The Weekly Connect 11/5/18

Here’s the new edition of The Weekly Connect. Check it out and sign up to have it delivered to your inbox!

These are some of the things we’ve been reading about:

Racism can affect young children’s mental health.

Lack of Internet access makes it tough for some teenagers to do homework.

New York City hires 100 coordinators to work with the city’s growing population of homeless students.

To read more, click on the following links.

Research & Practice

Report: Long-Term Coaching Critical in Retaining Principals
Education Dive: The NYC Leadership Academy recently published new research on the impact of coaching principals. The research indicates that New York City principals who have worked with leadership coaches for at least five years remained at their schools twice as long as the national average; improved their ability to “supervise staff, distribute leadership, communicate, and lead with resilience;” avoided the complacency that sometimes comes with long-term leadership; and developed beneficial and trusting relationships with their coaches.

The Top Three Challenges Research-Practice Partnerships in Education Face, and How to Overcome Them
Ed Week Bridging Research and Practice Blog: A recent survey and interview study of 27 Research-practice Partnerships across the US conducted by the National Center for Research in Policy and Practice suggests that partnerships are likely to encounter at least one of three common challenges: turnover of partnership members, differences in the timelines of researchers’ and educators’ work, and having the “right people at the table” to be able to act on the partnership’s findings.

Evidence Mounts for Culturally Responsive Teaching—But More Research is Needed
New America: A growing body of research is confirming what teachers have known for a while: culturally responsive practices work. These strategies—which include using culturally relevant curriculum, affirming students’ cultural identity, and other actions—have been shown to move the needle on a host of student outcomes, from attendance to grade point average. Now a recently released study published in School Psychology Review unveils another potential benefit: improved behavior.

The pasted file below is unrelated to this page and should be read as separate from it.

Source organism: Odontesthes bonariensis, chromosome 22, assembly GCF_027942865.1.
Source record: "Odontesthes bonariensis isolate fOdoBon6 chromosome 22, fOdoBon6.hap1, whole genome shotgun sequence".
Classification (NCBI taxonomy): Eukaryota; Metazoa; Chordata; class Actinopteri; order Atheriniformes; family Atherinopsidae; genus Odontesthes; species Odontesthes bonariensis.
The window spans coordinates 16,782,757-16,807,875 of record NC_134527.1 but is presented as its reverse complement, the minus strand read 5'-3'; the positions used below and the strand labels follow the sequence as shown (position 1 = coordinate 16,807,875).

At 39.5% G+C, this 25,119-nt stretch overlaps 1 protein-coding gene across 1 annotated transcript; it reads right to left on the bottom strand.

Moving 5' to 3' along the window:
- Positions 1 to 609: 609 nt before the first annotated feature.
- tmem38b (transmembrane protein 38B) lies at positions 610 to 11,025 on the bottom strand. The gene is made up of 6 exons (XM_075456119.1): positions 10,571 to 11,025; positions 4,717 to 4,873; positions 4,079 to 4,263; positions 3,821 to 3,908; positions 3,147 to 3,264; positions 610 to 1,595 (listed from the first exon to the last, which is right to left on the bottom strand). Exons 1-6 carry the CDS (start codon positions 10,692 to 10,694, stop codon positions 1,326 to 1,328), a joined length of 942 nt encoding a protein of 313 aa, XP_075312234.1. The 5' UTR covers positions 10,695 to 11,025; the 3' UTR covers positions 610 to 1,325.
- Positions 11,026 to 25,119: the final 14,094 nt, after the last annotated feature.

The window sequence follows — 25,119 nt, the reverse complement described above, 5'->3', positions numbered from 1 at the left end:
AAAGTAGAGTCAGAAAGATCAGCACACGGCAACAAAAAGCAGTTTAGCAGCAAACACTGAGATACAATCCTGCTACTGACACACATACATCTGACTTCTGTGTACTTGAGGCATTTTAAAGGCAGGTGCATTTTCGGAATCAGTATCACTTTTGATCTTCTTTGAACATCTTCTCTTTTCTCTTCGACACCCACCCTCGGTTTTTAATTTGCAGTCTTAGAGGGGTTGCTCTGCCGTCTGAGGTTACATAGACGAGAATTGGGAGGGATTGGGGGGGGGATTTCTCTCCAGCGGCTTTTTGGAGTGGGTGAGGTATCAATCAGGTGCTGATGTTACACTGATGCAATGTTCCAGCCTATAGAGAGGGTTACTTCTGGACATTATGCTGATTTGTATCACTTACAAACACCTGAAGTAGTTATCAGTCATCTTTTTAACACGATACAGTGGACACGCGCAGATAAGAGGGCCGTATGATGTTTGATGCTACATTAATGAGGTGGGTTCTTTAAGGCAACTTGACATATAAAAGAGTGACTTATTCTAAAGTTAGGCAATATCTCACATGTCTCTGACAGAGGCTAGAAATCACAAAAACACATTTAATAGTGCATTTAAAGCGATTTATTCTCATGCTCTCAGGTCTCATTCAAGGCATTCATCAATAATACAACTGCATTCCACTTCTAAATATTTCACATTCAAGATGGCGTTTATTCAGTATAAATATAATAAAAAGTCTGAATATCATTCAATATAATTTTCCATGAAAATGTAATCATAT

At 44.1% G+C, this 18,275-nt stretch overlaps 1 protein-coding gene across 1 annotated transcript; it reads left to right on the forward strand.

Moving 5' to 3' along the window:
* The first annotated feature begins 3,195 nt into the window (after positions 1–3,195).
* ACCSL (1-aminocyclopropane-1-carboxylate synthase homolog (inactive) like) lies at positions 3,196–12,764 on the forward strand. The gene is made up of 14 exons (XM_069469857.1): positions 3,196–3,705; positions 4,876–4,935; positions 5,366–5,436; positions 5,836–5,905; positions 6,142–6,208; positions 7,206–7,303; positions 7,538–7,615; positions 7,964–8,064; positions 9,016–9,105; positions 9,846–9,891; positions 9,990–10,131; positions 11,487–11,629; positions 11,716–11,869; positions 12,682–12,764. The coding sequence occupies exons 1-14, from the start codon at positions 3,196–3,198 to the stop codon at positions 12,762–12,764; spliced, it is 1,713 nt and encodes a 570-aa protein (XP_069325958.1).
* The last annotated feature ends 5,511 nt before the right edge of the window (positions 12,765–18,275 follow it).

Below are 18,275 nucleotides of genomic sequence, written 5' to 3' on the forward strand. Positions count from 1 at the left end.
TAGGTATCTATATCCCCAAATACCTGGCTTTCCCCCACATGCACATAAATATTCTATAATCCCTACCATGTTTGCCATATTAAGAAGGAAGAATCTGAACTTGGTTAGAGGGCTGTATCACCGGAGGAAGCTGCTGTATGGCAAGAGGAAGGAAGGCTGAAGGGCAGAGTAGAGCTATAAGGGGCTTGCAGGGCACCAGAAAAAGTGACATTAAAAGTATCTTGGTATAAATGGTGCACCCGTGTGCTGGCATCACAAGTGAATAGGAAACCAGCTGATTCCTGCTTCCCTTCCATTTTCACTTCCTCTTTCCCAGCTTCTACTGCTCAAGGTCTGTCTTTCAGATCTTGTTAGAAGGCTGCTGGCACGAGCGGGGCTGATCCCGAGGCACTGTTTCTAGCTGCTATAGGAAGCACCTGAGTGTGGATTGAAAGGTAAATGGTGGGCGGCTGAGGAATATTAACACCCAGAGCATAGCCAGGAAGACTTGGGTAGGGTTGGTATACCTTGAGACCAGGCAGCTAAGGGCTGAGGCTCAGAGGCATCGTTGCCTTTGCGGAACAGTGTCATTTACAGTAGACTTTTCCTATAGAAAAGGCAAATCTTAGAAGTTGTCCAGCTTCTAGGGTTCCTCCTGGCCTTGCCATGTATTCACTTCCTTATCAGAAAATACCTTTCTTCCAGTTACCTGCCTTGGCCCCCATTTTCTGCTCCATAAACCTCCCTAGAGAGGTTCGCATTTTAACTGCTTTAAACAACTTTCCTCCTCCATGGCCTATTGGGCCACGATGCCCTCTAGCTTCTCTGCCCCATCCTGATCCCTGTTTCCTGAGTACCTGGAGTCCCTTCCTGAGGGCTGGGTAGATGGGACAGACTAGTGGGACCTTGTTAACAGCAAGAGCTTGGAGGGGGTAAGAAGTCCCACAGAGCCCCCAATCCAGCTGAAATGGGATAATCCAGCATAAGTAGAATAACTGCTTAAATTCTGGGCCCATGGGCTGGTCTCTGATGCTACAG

Study: Racism Affects Even Young Kids’ Mental and Behavioral Health
California Health Report: Young children who experience discrimination are at heightened risk for mental health and behavior problems, but less so if they have a strong sense of racial and ethnic identity, a new study published in the Journal of Cultural Diversity and Ethnic Minority Psychology suggests. 

There’s Worrying New Research About Kids’ Screen Time and Their Mental Health
Time.com: Young people who spend seven hours or more a day on screens are more than twice as likely to be diagnosed with depression or anxiety than those who use screens for an hour a day, finds a new study published in the journal Preventive Medicine Reports.

Policy

Countdown to EDlection2018: As Midterms Approach, Here’s What the Latest Polls Show in 16 Key Races with Big Stakes for Schools
The 74 Million: It has been a whiplash two years in American politics, and that has trickled down to education policy, from the controversial appointment of Betsy DeVos as education secretary to heated debates about school safety that have arisen in the wake of several mass school shootings. Now, with midterm elections only days away, it’s time for voters to weigh those policy choices and decide whether they’d like to make a change. See related articles: NPR “Education Is A Top Issue In Midterms, And Professors Promise To Encourage Voting” and Ed Week Politics K-12 Blog “Midterms Could Mean Big Changes for State ESSA Plans: Which Races to Watch.”